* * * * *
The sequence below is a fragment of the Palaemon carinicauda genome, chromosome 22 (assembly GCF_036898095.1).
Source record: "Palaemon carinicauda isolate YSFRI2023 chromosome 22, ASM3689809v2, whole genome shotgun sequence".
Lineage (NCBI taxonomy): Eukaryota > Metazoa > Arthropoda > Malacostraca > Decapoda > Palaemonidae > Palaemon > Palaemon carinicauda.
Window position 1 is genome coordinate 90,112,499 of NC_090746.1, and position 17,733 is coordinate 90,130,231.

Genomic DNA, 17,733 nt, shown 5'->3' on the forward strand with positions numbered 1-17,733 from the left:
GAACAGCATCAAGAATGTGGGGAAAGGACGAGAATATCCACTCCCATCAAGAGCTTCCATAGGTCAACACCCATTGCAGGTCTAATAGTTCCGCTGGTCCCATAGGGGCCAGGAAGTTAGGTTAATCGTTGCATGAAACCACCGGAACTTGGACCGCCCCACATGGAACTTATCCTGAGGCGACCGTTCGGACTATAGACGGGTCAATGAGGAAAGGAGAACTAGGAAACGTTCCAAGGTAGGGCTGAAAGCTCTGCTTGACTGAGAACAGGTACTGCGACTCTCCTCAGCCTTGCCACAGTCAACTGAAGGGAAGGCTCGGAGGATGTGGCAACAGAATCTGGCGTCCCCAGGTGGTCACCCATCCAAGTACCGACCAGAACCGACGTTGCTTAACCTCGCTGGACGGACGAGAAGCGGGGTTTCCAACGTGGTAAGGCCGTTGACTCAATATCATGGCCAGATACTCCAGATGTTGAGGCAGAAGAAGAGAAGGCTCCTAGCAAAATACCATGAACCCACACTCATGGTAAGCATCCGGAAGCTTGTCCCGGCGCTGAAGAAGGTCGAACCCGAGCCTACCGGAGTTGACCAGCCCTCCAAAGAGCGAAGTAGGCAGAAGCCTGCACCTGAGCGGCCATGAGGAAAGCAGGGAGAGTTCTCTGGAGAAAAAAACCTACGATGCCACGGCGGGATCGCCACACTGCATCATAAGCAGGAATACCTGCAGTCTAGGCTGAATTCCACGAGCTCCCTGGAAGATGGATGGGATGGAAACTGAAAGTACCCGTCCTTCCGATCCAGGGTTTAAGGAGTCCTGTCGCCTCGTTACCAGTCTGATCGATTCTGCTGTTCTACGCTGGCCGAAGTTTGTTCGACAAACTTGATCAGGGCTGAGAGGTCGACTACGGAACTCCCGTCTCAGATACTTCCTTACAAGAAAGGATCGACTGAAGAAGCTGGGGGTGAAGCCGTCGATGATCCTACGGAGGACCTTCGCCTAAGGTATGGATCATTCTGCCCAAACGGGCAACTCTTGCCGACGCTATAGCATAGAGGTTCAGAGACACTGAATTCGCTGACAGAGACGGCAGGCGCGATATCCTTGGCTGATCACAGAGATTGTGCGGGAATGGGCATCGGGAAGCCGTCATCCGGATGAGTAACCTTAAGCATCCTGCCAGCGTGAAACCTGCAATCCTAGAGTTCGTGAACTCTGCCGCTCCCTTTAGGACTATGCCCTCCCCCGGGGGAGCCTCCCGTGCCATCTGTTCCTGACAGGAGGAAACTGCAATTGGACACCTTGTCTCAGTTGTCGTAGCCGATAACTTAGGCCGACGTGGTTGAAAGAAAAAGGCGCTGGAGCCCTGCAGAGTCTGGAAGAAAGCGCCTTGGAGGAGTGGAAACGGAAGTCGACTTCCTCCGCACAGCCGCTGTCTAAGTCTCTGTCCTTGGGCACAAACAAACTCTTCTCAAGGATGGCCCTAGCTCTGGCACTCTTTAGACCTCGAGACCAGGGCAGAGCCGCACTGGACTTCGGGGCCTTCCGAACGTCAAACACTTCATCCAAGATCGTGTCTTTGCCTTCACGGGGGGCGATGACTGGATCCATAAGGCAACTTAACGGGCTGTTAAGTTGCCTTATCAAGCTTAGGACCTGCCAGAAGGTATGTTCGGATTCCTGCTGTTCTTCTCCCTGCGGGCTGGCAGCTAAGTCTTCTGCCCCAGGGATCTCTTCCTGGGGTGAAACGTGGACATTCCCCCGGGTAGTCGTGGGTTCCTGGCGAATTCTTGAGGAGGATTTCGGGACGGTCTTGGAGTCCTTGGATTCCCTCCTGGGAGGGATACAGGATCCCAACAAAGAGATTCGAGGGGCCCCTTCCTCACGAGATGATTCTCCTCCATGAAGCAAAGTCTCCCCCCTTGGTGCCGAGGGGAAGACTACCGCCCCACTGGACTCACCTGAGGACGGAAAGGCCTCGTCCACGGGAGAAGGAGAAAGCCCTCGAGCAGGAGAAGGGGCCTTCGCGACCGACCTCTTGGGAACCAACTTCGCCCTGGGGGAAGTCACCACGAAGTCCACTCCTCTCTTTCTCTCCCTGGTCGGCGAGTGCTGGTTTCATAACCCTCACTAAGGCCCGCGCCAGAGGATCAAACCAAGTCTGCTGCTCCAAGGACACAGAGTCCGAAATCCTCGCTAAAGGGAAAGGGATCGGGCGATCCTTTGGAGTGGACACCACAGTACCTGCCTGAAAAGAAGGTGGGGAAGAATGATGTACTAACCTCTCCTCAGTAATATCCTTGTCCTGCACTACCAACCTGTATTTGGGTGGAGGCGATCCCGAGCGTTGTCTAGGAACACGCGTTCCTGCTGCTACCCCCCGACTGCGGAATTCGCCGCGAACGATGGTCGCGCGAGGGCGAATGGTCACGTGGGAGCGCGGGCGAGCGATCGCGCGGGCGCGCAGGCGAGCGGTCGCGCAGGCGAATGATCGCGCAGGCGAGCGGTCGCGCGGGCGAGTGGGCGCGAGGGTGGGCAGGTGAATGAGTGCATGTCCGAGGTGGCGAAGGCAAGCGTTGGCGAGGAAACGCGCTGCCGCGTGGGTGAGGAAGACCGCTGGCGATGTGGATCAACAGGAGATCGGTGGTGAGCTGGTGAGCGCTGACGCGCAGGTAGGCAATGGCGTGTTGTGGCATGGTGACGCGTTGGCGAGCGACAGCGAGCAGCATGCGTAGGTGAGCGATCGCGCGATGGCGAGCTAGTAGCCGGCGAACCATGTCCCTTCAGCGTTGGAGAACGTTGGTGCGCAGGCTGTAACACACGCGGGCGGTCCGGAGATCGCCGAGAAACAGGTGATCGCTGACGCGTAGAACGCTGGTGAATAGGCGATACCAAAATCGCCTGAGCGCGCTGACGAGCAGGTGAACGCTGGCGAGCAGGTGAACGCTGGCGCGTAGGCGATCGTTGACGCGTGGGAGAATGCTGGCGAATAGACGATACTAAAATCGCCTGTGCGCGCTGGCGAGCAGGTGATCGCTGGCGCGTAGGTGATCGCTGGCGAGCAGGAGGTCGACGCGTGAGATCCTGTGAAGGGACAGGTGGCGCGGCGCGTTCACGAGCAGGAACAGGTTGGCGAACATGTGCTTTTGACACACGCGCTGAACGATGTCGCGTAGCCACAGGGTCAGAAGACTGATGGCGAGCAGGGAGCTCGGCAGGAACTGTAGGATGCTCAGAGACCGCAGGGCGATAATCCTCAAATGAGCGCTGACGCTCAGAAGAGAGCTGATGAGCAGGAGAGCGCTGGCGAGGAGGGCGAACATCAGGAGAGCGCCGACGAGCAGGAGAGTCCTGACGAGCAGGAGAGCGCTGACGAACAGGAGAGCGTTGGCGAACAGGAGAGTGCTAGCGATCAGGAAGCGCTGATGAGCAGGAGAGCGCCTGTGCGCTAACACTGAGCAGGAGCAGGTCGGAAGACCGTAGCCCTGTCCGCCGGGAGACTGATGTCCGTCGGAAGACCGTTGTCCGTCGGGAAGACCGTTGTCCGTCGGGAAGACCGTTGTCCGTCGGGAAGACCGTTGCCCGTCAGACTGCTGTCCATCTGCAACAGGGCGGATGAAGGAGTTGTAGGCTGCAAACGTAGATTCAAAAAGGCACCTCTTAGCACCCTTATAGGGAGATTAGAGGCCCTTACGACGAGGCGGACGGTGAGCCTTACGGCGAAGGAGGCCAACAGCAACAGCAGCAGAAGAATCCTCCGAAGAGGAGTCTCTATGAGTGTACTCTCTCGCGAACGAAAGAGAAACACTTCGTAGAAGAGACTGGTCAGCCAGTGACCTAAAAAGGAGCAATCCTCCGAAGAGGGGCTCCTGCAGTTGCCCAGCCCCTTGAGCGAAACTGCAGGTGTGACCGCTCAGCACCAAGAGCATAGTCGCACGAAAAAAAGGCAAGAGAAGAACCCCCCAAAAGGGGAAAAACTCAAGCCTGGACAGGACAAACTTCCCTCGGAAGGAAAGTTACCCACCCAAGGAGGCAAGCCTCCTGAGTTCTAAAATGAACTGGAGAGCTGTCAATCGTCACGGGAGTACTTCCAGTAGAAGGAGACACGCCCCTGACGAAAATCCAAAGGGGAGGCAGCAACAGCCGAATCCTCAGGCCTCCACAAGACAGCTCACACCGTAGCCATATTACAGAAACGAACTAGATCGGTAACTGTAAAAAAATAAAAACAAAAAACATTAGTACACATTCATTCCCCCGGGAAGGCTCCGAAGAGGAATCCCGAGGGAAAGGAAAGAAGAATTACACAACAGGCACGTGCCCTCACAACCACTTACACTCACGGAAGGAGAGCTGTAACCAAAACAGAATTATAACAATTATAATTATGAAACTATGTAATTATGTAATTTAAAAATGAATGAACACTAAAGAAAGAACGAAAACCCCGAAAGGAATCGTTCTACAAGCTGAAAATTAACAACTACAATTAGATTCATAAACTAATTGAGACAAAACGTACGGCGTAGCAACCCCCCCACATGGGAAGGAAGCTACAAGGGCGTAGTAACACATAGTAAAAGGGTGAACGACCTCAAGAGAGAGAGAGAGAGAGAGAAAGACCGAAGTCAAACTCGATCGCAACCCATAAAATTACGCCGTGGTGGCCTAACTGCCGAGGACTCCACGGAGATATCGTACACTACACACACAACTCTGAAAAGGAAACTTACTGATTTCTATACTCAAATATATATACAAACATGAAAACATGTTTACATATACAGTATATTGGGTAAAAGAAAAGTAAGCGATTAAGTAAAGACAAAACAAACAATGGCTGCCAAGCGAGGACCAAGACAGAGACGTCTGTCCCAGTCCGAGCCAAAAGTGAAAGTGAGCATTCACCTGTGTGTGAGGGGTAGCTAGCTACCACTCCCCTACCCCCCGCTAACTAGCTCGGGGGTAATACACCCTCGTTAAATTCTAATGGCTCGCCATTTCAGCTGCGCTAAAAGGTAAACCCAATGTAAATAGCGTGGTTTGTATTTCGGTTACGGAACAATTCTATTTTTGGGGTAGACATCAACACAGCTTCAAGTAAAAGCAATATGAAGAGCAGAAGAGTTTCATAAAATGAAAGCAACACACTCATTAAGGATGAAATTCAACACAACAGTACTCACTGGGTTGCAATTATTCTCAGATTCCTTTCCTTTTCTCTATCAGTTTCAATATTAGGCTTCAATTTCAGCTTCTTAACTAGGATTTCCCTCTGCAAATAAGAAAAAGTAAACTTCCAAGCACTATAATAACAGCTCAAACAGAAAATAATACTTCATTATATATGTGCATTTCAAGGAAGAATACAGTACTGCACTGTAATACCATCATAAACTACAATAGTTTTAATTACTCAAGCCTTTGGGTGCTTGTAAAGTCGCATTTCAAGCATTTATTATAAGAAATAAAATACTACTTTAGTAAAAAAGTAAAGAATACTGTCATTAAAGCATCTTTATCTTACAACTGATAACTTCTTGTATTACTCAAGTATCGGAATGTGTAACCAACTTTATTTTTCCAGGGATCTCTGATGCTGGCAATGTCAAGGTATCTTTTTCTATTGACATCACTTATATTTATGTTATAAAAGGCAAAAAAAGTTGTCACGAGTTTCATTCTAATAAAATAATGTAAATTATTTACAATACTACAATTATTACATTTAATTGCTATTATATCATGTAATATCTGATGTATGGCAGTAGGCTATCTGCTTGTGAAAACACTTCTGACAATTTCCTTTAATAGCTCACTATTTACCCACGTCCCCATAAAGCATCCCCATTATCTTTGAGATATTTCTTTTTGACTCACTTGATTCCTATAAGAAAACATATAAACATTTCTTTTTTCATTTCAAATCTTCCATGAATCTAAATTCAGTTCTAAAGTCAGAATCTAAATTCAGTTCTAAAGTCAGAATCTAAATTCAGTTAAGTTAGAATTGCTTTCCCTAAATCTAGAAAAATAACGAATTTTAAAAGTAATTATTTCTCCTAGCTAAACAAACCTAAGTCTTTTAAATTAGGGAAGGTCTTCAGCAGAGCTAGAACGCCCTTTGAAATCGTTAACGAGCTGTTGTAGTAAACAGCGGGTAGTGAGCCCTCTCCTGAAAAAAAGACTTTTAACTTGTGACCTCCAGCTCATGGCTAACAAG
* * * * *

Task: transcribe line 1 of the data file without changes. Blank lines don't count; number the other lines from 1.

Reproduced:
The sequence below is a fragment of the Palaemon carinicauda genome, chromosome 22 (assembly GCF_036898095.1).